The affordable education loan option
By Eric Ntabazalila and Judy Damon
Brazilian police have rescued two Cape Town explorers - Johan Dempers and Joe Brooks - from an uncertain fate at hands of the hostile Ashenika Indian tribe deep in the Amazon jungle.
The police were "amazed" the two were still alive when they raided a remote part of the jungle after a tip-off on Tuesday.
News of their rescue was posted on the pair's website on Sunday.
Their lives had been under threat since tribesmen captured them on August 28 while they were conducting the first major exploration of the Jurua River, a largely unexplored tributary of the Amazon River, by canoe.
"The Brazilian police expressed their amazement that we were still alive," Dempers said on the website.
The men were not assaulted during their captivity but were denied medical attention despite suffering numerous ailments and festering sores from exposure to the elements and to insects.
They were held captive in an "extremely remote" part of the jungle, on a major drug-running route from Peru, Dempers wrote.
After they were freed, the Brazilian police flew them to Cruizero Do Sul. They are recovering at Thaumaturgo in eastern Brazil.
Brooks and Dempers were born in Cape Town. Brooks is a specialist in wildlife photography with worldwide success in books, magazines, calendars and scientific journals.
He won the first prize of the Agfa 1990 Wildlife Competition and has travelled widely to photograph wildlife in Japan, Australia, Venezuela, the United Kingdom, Botswana, Namibia and South Africa.
Dempers is a specialist aerial photographer. He has been working as a professional photographer for most of his adult life with several major commercial projects under his belt. His work has also been published in print and on the Internet.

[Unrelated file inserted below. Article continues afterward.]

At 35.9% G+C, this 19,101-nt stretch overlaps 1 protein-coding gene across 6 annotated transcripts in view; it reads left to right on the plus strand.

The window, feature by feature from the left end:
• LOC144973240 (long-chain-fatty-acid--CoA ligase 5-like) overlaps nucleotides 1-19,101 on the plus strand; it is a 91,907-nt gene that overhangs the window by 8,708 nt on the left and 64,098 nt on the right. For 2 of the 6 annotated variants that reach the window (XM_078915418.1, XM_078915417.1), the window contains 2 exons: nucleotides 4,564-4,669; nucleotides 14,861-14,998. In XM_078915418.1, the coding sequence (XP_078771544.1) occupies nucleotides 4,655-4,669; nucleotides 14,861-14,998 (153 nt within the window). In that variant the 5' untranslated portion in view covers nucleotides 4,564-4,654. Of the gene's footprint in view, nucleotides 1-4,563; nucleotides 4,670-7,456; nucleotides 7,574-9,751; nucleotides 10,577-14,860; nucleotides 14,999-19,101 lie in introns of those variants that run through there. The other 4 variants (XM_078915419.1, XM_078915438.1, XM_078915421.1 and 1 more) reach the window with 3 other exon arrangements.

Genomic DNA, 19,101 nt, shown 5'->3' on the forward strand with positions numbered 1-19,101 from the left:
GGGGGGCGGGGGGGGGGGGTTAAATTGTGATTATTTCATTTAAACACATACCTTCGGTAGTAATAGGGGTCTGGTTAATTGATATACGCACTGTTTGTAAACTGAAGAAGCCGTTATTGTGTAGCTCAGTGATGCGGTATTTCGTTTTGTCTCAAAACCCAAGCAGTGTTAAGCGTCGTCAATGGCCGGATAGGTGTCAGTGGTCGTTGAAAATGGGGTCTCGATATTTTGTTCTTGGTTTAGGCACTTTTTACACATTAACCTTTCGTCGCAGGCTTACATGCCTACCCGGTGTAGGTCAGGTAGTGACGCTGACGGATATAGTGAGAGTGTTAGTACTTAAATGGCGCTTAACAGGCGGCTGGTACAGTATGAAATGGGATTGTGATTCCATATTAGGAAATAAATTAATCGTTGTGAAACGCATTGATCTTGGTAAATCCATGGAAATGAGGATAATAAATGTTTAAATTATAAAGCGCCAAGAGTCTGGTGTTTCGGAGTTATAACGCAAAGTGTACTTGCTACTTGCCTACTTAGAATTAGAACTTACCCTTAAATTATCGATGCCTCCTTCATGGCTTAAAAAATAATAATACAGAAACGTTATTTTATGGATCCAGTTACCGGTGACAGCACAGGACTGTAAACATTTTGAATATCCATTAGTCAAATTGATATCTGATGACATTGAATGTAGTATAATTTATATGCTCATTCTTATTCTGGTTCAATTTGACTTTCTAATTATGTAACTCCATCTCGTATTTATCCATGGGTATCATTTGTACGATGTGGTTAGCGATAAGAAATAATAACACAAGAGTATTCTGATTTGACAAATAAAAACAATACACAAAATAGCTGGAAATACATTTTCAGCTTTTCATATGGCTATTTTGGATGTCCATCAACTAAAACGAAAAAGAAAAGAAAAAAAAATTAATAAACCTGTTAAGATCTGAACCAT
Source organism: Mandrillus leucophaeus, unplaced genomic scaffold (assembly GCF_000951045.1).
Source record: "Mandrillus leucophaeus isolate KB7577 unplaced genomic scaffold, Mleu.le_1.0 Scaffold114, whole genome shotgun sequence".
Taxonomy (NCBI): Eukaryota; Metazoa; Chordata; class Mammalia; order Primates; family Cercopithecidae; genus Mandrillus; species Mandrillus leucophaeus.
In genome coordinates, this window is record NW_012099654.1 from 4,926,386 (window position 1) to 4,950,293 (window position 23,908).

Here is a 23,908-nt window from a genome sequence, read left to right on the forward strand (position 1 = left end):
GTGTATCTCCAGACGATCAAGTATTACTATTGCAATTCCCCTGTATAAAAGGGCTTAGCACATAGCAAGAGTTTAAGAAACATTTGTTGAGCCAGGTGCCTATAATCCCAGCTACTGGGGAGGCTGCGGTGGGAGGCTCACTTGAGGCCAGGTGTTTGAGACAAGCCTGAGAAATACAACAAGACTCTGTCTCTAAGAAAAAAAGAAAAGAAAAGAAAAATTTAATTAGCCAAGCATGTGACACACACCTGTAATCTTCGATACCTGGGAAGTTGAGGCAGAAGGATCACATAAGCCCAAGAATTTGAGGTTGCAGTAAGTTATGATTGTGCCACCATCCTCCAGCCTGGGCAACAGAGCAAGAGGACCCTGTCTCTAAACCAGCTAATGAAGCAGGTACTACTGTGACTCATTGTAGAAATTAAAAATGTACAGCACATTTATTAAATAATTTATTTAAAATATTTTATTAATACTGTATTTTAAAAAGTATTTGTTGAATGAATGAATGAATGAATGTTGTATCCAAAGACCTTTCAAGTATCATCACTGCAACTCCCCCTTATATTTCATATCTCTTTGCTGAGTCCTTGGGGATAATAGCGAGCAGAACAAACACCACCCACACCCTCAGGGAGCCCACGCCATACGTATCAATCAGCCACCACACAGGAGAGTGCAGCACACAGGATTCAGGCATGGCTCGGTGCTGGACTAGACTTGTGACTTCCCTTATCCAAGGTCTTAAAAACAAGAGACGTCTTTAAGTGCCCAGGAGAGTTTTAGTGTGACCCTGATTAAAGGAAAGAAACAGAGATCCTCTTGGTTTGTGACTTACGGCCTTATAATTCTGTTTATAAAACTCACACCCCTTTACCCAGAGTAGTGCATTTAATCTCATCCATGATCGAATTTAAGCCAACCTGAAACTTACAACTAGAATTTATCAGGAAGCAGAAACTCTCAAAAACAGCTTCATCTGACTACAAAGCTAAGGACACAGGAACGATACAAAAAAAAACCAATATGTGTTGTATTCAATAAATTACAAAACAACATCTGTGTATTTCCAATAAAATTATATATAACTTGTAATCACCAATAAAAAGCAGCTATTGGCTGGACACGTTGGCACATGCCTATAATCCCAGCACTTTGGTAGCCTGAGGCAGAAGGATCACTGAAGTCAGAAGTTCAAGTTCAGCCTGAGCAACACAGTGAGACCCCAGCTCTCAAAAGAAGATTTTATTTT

Their expedition was planned to investigate in full the little explored Jurua River, all the while recording what they found on film and video.
The exploration was conducted without mechanical aid so as not to disturb the environment. They planned to capture on video and film the fauna and flora and the many isolated tribes in the region, with the aim of producing the first comprehensive illustrated overview of the Jurua River.
They intended to raise public consciousness of the importance of the conservation to the entire Amazon River tributary system and the danger posed by industrialisation and logging to the peoples of the region.
The Jurua River is about 2 410km long, rising in the Cerros de Canchyuaya, in Peru. It flows in a winding course generally north-east through the Acre and Amazonas states in Western Brazil, to the Amazon River east of Fonte Boa.
The two explorers' website says the Rio Jurua region in the Amazon basin has more species than any other area in the world with an astonishing 1 620 species of butterfly, 616 of bird, 300 spider, 140 frog, 103 bat, 64 bee, 50 reptile and 16 monkey species.
The region has lost vast tracts to illegal logging and clearing for agriculture.
The illegal logging market is not only damaging to the environment but also harms legal, controlled and non-damaging logging concerns.
Fuelled by the demand for cheap supplies of mahogany and other tropical timbers both in Brazil and abroad, the illegal timber trade represents a major factor in forest degradation.
The Brazilian government itself estimates that 80% of all timber produced in the Amazon is illegal.
The two Capetonians hoped their expedition would highlight these issues and bring them to the attention of the broader public through media coverage, printed publications and a television documentary.